Death Wobble, possible foul play


New member
In 1999 I bought a 1998 Jeep Wrangler Sport 4.0 and had a lift, tires, and wheels put on it. There were only 2 other seperate occasions that I started to experience the death wobble. It was always a simple fix by replacing 2-4 of the tires. I was told that the low tread was the cause. Basically its been a nice riding vehicle with no suspension issues.
2 years ago the death wobble came back however 2 new tires didnt fix it.

The death wobble occurs at speeds between 35mph - 50mph if you hit any bump with the right front tire. I have to literally come to a complete stop for it to end. I never realized how bad the street conditions are untill now. In a one mile stretch, I will go into a full blown death wobble 1-3 times. I did find that if I loaded the back with lots of weight it wouldn't wobble. Due to the lack of funds to fix it, my jeep has sat for about 1 1/2 years.

I have now begun to have work done on it and it still wobbles, only now putting weight in the back no longer helps and the wobbleing begins when I reach about 35mph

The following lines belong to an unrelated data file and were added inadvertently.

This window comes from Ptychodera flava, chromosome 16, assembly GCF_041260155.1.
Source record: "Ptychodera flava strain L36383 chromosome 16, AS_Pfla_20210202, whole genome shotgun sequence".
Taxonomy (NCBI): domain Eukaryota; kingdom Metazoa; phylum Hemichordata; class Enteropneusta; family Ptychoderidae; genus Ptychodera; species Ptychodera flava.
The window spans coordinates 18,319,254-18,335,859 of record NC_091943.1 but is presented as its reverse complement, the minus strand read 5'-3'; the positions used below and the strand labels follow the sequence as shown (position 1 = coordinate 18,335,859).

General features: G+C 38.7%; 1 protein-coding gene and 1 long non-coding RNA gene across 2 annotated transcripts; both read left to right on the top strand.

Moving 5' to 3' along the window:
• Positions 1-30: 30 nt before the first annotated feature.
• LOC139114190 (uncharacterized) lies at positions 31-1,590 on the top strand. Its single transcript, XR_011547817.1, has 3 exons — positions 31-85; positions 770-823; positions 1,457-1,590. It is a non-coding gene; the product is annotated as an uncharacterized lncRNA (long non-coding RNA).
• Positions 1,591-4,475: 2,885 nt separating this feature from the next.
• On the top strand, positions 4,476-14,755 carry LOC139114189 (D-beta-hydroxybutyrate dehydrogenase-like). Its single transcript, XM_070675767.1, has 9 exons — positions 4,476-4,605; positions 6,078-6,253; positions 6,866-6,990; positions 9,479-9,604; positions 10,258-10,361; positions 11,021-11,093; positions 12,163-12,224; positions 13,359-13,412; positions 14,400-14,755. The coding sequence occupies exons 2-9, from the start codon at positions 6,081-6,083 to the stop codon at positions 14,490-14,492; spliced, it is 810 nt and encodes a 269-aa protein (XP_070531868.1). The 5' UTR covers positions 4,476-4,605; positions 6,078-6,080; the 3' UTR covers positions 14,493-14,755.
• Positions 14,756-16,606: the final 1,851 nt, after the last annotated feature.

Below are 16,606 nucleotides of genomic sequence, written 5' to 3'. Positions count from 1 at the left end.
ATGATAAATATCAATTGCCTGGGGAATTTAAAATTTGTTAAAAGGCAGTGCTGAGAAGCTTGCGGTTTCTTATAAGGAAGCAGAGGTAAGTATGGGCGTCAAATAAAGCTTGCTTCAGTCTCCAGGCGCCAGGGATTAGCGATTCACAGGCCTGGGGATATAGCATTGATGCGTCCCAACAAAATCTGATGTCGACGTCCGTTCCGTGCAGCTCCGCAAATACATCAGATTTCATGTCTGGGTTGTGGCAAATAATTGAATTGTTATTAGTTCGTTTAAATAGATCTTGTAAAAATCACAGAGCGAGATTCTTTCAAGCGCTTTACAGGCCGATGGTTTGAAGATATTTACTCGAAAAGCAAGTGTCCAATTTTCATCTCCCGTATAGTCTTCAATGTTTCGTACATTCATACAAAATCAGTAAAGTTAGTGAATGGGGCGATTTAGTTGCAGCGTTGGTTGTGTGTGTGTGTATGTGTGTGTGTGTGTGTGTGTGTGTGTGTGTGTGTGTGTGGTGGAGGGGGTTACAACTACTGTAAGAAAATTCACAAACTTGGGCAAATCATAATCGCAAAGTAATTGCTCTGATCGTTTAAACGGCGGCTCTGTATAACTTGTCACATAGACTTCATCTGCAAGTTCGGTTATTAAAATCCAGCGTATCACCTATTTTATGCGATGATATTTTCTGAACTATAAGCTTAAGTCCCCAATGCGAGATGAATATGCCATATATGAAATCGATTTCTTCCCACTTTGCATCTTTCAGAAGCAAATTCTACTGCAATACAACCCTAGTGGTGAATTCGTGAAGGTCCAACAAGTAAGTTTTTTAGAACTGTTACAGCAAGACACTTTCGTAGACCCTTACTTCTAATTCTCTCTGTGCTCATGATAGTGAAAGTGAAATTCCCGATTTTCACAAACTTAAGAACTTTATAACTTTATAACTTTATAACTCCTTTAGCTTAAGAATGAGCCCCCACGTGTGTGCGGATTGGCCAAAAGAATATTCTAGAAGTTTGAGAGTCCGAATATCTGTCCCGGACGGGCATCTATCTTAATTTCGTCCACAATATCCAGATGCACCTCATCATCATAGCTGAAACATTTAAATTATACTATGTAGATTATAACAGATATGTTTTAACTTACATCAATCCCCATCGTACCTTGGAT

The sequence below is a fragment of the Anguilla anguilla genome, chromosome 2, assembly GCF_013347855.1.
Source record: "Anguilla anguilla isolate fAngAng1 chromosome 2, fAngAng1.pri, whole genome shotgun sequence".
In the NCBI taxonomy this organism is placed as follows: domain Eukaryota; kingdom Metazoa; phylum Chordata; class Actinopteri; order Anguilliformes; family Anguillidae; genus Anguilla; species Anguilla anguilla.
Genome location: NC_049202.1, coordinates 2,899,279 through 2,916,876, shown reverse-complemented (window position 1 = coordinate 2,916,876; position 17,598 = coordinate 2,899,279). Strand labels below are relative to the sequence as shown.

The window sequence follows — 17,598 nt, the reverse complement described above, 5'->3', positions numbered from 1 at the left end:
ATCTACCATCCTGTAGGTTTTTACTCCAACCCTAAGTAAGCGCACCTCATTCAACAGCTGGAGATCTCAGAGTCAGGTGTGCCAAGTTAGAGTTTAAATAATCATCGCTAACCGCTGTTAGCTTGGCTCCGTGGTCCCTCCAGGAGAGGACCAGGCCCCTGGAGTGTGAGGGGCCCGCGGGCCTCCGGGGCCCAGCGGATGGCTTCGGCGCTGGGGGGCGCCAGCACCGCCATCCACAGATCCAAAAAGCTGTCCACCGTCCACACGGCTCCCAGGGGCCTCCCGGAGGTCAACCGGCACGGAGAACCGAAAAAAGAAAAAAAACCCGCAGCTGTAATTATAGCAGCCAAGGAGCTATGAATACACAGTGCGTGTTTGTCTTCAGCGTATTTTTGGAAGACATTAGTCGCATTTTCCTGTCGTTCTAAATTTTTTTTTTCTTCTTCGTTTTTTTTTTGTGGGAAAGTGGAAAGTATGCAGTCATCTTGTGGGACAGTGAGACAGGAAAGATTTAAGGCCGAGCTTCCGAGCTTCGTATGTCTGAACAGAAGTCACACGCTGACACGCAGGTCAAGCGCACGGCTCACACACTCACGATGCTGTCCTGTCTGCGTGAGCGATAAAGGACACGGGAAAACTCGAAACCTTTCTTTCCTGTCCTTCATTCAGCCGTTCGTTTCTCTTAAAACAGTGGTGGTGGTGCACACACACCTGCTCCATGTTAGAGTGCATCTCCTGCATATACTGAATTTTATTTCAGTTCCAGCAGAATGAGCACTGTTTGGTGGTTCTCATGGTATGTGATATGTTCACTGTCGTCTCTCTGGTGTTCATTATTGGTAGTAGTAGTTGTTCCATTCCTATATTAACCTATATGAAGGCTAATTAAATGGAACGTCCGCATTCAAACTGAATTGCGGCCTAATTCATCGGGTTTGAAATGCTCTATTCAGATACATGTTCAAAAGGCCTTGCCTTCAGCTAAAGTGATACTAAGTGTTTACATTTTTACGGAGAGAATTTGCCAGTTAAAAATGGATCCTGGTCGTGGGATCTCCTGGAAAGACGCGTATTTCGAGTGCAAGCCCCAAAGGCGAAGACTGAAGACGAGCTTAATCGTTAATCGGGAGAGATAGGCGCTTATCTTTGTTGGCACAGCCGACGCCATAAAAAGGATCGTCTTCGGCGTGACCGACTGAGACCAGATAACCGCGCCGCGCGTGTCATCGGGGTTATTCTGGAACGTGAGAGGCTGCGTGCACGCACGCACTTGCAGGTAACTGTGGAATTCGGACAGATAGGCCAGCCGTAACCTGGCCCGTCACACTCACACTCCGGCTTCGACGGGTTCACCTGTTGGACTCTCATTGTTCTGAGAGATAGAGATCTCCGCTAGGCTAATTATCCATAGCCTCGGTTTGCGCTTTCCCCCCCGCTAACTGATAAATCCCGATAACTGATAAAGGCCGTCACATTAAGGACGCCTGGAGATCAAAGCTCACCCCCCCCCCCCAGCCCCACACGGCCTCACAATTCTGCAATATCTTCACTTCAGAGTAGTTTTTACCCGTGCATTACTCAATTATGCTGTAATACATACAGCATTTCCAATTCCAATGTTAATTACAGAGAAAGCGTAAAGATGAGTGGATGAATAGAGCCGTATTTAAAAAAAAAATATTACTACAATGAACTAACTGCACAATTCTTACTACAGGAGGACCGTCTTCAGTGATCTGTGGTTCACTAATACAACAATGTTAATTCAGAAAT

without hitting a bump. So again it just sits. This is the work thats been done so far.....
1. new gear box
2. replace track bar
3. replace tie rod ends
4. replace upper control arm bushings
5. replace steering arm
6. balance tires
7. alignment (shop said all is good, everything torqued to spec, doesnt see any problems)

I am not mechanically inclined. I am at a loss, totally frustrated, running low on funds and without a vehicle.
Any suggestions would be greatly appreciated.

There is one other factor that may or may not play a role in this. In short there was this person I thought was a friend who ended up being a problem/stalker. He was doing things to my vehicles so I would need him to fix them (i.e., pull radiator plug, loosen oil filter, remove all but one lugnut on wheel, ect.). My death wobble started right after I saw on his computer that he googled "what causes a jeep to death wobble?" and he does not own a jeep. Can foul play be the culprit?
Last edited by a moderator:

Absolutely! Just loosen a bolt or two... Mud in a tire

Get tires speed balanced.
Do a dry steer test and look for loose parts.
Fix anything loose or broken.
Check axel or drive shaft u-joints...
Make sure your alignment is done at a place that understands jeeps or 4x4 alignments. Larger tires and a lift do not have the same geometry as stock so the numbers may change.

The things that stand out are that DW usually starts at 65 mph. And second by weighing the back down it doesn't happen.

Messing with a vehicle esp steering or brakes should be punishable by law...
Last edited: